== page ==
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Hows's Your Time Scheduling Being Your Own Boss?

I was asking because i know sometimes bosses of their own company's sometimes lose time to even witness their business prosper and you can create memories with your customers , so I was just wondering is everything you do on a daily basis takes up majority of your time where you can't be with your family, friends , and enjoying life? #ceo #business #entrepreneurship

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David’s Answer

If you are a business owner you are the most accountable for your customer's, and your team so it requires a high level of commitment.

I think the biggest challenge for business owners is prioritization and delegation. In any business building a trusted team is critical. Many entrepreneurs I have read about are huge advocates for hiring to their weaknesses. If you are a great Marketer you may require help with admin/HR components of your business.

As far as scheduling pursue a business that aligns with your talents and passion, and the time you spend pursuing your goals will not be an issue.

David recommends the following next steps:

Read 2 books from respected entrepreneurs.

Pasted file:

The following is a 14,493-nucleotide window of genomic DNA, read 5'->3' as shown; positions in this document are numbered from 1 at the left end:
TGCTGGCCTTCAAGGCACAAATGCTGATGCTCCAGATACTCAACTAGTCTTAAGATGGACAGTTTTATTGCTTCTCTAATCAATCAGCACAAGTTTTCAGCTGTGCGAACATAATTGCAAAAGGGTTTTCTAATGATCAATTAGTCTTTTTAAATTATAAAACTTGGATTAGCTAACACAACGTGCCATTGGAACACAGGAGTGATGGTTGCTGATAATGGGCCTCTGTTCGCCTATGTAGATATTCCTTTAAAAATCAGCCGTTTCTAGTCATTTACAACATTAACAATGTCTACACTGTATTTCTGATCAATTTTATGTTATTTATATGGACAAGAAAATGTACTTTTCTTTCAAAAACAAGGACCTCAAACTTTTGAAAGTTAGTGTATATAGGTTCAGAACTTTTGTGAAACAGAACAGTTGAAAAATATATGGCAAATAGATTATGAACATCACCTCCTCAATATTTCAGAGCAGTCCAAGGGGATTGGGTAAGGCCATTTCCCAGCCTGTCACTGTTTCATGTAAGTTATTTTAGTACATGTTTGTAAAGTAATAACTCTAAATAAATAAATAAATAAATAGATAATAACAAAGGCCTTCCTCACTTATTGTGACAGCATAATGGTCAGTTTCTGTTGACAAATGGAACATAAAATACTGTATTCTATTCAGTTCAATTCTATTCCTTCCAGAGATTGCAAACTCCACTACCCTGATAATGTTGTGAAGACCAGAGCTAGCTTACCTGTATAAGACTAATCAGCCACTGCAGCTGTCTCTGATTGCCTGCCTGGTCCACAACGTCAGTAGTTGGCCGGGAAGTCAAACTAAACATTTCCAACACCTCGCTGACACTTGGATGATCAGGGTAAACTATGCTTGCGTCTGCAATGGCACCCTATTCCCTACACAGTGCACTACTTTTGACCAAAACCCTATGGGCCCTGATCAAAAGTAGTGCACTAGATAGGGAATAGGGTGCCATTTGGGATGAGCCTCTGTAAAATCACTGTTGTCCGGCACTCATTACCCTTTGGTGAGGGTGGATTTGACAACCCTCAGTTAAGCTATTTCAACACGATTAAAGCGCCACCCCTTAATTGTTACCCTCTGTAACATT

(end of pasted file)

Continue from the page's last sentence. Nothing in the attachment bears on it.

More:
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Rand’s Answer

When you are your own boss, often scheduling is very difficult and sometimes can be counterproductive. The most important thing to do is think strategically and do a very good job of prioritizing. Learn to differentiate between urgent and important. Anything that is urgent and important should be done before anything that is urgent, but not important. Next, find a way to work on what is important, but not necessarily urgent. This is where scheduling comes it. When you are your own boss, you might find that you have way too many things to do to for the time available. There is never enough. Finally, try to avoid multitasking. This is an easy way to get caught up in the urgent but not important tasks, as well as be very inefficient in getting anything done.

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Ara’s Answer

Work-life balance is a popular topic in today's business world. Regardless if you're an employee for a corporation or an entrepreneur with your own business, time management and balancing priorities is important to success and satisfaction. It's essential to identify all that life and work demand of you and find a way to prioritize it. Life's commitments - both personal and professional - will want your time and attention. What is most important for you - today, next week, next year? For me, I set goals and use "to-do" lists.

My lists identify what needs to be done today / this week, vs. longer term. I use my calendar to designate time for each activity to complete those tasks and achieve those goals, and strive to keep separate personal and work activities separate. For example, block out time to read or do research. Schedule phone calls. Set up a couple time slots during the day to check emails, rather that jumping on your smartphone or computer every time the email chimes. There are studies that now show that multi-tasking is not fruitful and beneficial, and that it actually distracts and reduces the quality of work, even though you may get more things done.